Are Coffee Grounds good for the Garden?
What do you get when you brew your morning coffee?
✅ A scrumptious, nutrient-packed mug to wake you up.
✅ A delicious smell that wafts through the whole house.
✅ Ready-made material to make your garden bloomin’ lovely. You bet!
Coffee is good for you, and not just because it puts a big cheesy grin on your face. Oh no, fresh coffee also packs one mighty nutritional punch! There are a multitude of health benefits to drinking coffee: it helps to protect against Type 2 diabetes, increases brain function, provides lots of healthy antioxidants…
Why not share all that lovely, oh-so-healthy goodness with your garden? That’s right; coffee is great for the garden! Used coffee grounds are a powerhouse source of plant nutrients that’ll see your garden blossom and bloom! ???
Use number one: coffee rocks as a repellent
We know it is hard to put ‘coffee and ‘repel’ in the same sentence – we can’t stay away when there’s coffee about! – but caffeine is actually very effective as a repellent. In the wild, plants containing caffeine use the compound as a pesticide to ward off small, buzzing visitors and unwanted plant species. Translating the repellent power of coffee into your garden is easy: simply dot small dishes of used coffee grounds close to your plants or sprinkle them directly on the soil. Fruit flies, beetles and slugs won’t be happy, but you and your roses definitely will!
Use number two: tossed in the compost
We love composting! It’s the best way to drastically cut your food waste while producing a three-course nutrient feast for your plants. What can you put on the compost heap? Grass, eggshells, vegetable peelings and, you guessed it, coffee grounds!
Used grounds will give your compost heap a boost by increasing its nitrogen levels, which will stop it from becoming too dry and dusty. Coffee grounds fall under the ‘green’ compost material category (yes, even though they are brown) because they are nitrogen-rich. For optimal compost health, you need to strike a balance between green and brown (carbon-containing) materials. Brown materials include dry leaves, newspaper and straw, so mix these in with your coffee grounds, and you’ll have a compost heap to rival all others!
Oh, and one other thing – you can compost paper filters, too! These paper filters are bleached with oxygen and 100% biodegradable, making them perfect for eco-friendly brewing!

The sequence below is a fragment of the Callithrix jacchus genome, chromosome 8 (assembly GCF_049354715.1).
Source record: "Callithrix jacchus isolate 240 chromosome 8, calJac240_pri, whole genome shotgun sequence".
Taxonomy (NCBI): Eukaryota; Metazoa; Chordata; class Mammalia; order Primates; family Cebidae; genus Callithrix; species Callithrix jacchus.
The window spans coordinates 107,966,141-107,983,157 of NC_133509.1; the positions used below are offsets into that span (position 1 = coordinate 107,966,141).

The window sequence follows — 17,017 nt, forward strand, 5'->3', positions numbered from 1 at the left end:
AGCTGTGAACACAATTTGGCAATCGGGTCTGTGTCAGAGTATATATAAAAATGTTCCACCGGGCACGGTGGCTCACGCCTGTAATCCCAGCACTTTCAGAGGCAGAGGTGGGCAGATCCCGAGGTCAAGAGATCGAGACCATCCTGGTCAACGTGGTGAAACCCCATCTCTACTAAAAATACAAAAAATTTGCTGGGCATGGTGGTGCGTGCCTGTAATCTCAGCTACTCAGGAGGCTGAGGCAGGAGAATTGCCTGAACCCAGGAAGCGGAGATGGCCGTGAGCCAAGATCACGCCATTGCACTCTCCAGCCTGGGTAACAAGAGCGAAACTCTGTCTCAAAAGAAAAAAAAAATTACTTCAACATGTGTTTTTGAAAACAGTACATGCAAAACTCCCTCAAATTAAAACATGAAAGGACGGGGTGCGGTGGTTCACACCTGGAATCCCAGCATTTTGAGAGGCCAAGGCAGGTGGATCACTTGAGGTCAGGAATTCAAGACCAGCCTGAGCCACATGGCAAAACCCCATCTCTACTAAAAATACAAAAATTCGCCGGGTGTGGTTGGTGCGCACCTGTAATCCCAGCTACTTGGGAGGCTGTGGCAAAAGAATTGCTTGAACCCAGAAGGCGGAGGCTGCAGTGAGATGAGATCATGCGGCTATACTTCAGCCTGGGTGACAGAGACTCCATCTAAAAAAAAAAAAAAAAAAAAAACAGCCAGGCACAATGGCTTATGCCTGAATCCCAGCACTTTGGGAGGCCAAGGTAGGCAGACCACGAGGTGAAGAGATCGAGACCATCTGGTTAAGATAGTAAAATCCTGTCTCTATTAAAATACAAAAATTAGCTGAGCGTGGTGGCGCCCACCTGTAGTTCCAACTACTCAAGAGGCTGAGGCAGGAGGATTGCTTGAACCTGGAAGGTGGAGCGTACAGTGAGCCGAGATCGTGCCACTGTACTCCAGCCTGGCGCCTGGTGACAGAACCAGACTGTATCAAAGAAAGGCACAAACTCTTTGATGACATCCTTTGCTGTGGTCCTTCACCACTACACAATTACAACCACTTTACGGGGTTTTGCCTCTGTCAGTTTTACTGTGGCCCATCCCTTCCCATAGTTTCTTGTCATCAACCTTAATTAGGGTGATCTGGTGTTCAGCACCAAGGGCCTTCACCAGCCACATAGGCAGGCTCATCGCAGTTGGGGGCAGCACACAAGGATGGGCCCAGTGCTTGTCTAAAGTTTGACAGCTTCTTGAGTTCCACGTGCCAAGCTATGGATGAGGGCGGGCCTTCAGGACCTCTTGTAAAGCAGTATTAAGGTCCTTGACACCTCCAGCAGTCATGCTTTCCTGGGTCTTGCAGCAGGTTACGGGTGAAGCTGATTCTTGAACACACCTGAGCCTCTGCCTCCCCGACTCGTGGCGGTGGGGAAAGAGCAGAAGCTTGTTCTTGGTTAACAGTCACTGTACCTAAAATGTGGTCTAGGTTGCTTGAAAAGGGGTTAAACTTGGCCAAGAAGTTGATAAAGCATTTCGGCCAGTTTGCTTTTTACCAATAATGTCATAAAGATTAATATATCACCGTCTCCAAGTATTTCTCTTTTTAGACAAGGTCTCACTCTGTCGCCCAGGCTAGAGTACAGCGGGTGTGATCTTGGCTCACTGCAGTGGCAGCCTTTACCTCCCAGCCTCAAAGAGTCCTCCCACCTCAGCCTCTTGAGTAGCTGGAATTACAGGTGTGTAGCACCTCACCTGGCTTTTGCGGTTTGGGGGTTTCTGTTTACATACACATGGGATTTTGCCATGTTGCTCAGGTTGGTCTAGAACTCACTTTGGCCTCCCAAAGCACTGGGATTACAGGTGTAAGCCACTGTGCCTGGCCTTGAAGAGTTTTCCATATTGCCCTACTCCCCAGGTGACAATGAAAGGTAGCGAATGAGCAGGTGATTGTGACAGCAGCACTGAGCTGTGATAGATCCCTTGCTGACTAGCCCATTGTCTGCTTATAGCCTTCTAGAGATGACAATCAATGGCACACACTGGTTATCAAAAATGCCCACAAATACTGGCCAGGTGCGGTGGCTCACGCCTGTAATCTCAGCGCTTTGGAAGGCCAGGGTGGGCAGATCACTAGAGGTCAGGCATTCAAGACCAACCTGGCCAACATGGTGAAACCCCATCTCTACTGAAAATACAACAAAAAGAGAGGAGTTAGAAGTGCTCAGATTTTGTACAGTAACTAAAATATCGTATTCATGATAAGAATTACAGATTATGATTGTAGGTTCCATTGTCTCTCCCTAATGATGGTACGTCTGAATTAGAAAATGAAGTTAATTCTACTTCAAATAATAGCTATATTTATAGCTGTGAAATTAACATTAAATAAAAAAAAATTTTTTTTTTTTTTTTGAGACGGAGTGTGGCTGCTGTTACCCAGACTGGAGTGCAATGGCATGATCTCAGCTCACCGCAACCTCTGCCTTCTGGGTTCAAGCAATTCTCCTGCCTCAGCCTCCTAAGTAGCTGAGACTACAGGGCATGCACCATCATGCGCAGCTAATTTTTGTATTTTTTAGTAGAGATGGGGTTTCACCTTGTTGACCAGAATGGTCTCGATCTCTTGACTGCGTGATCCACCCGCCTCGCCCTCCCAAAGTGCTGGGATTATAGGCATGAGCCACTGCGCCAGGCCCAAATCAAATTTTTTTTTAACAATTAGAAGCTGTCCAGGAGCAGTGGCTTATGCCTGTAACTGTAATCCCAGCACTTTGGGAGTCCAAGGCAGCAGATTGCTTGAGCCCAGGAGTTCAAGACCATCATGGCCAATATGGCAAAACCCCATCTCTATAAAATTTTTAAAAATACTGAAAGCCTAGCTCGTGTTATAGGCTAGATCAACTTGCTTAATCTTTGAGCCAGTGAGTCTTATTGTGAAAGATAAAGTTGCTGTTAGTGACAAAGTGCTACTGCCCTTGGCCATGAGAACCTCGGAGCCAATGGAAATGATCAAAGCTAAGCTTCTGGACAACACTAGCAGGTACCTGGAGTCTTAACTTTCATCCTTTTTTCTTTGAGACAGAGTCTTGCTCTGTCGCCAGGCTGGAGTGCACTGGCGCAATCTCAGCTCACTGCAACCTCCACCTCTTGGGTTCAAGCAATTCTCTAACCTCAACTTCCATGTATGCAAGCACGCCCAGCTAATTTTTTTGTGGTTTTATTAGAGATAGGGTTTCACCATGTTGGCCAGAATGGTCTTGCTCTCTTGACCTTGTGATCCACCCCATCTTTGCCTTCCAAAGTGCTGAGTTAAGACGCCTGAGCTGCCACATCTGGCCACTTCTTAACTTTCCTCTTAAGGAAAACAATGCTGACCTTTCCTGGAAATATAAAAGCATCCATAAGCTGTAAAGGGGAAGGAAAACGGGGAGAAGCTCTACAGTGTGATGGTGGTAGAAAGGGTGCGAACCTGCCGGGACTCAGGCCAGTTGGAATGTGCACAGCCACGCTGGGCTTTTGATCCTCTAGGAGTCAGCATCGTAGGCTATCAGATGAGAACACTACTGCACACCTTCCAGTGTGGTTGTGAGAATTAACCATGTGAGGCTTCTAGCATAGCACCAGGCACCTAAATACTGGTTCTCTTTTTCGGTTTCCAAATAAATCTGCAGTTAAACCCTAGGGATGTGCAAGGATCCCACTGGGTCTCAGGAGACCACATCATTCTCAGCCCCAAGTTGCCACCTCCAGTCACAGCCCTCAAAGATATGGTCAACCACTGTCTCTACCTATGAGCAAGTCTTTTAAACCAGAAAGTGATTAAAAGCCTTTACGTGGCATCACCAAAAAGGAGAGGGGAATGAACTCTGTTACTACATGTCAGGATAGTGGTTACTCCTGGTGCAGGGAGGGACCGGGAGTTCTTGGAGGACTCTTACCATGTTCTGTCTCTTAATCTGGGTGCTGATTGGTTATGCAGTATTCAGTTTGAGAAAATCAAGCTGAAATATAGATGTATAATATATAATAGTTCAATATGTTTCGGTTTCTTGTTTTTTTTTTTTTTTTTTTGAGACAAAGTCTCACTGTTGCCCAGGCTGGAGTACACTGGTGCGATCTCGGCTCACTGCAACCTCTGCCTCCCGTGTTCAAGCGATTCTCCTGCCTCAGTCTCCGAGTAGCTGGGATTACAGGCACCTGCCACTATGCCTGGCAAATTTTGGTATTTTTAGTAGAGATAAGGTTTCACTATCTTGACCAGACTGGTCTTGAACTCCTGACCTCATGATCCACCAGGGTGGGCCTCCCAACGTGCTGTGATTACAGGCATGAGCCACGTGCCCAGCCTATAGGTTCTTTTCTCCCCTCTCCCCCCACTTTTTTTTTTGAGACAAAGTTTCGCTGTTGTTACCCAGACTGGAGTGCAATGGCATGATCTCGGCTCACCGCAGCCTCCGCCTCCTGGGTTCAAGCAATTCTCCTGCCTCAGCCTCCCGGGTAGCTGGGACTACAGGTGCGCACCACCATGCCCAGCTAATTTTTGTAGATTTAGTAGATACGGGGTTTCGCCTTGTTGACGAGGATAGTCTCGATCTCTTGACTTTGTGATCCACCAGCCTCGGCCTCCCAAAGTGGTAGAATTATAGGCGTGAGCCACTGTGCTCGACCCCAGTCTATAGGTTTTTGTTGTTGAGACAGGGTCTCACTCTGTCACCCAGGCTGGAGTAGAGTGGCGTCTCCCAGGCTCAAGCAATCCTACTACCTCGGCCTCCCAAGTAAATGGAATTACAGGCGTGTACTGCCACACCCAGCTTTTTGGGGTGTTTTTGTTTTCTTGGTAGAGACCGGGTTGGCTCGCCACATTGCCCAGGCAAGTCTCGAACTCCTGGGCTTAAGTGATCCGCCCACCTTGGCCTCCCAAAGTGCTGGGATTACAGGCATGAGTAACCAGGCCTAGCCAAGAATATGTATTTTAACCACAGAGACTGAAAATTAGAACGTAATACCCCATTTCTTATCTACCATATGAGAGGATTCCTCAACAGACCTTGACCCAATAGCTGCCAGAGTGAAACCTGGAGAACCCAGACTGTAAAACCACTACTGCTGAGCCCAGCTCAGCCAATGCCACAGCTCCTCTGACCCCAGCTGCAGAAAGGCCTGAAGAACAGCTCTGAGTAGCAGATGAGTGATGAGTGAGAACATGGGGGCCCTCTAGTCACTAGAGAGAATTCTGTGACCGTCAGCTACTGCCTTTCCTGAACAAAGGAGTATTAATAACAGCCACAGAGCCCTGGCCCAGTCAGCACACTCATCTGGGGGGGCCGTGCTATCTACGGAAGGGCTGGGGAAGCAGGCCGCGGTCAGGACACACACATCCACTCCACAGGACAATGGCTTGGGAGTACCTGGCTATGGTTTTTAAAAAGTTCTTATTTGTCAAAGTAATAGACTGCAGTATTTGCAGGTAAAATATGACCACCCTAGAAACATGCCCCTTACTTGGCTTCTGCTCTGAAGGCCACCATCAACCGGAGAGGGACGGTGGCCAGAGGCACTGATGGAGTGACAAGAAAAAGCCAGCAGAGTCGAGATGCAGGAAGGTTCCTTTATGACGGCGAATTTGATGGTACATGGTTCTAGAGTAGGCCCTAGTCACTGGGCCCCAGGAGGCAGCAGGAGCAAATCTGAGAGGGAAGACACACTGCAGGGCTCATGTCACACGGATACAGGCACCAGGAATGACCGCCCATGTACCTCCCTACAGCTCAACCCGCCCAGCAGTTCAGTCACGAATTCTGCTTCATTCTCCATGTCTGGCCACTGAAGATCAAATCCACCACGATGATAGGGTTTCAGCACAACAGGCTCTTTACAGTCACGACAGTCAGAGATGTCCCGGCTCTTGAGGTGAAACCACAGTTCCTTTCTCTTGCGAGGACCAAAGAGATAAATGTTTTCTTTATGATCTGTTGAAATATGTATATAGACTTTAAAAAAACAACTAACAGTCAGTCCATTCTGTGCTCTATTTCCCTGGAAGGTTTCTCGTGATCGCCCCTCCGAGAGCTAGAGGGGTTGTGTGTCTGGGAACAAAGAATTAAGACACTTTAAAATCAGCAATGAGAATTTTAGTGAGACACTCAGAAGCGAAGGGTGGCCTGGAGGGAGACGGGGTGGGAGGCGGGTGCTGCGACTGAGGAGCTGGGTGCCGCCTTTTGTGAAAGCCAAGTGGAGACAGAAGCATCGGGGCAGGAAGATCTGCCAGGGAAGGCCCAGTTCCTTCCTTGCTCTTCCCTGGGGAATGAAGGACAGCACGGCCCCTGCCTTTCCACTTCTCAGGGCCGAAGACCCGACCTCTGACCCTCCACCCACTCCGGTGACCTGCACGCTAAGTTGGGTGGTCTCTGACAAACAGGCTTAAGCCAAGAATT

Use number three: First Class fertilisation
If you’ve not got a compost heap or want to concentrate your coffee goodness on certain plants (lucky them!), then why not use your grounds as fertiliser? Most soil is not that tasty for plants, so we add fertiliser to give them the minerals they need. Shop-bought fertilisers contain essential plant nutrients such as nitrogen, phosphorus and potassium. But guess what? Used coffee grounds have these in plentiful supply! Save on packaging and lower the cost of keeping your plants in tip-top condition by opting for coffee instead!
Coffee is naturally acidic and many plants go crazy for acidic soil. Growing lilies or hydrangeas? Then work some cooled, used grounds into the soil. It’s better not to wash the grounds first, as this will alter the pH value. Just make sure to do a bit of googling beforehand because not all plants are coffee drinkers. Take carrots, for instance; they’ll love your leftover grounds, while tomatoes won’t be so keen.
Use number four: wiggly worms
There’s a worm at the bottom of the garden… well, there will be if there’s coffee about!
Worms are key to soil health as they feed on plant waste and help to maintain the soil structure. They love coffee, so adding used grounds to your soil will help to increase the worm population beneath your plants. We like worms a lot more now!
Whether you’re a green-fingered gardener or just starting with strawberries (strawberries like acidic soil, so get sprinkling your coffee!), be sure to give your plants a lift with tasty coffee goodness.
Join the troop
And we will plant a tree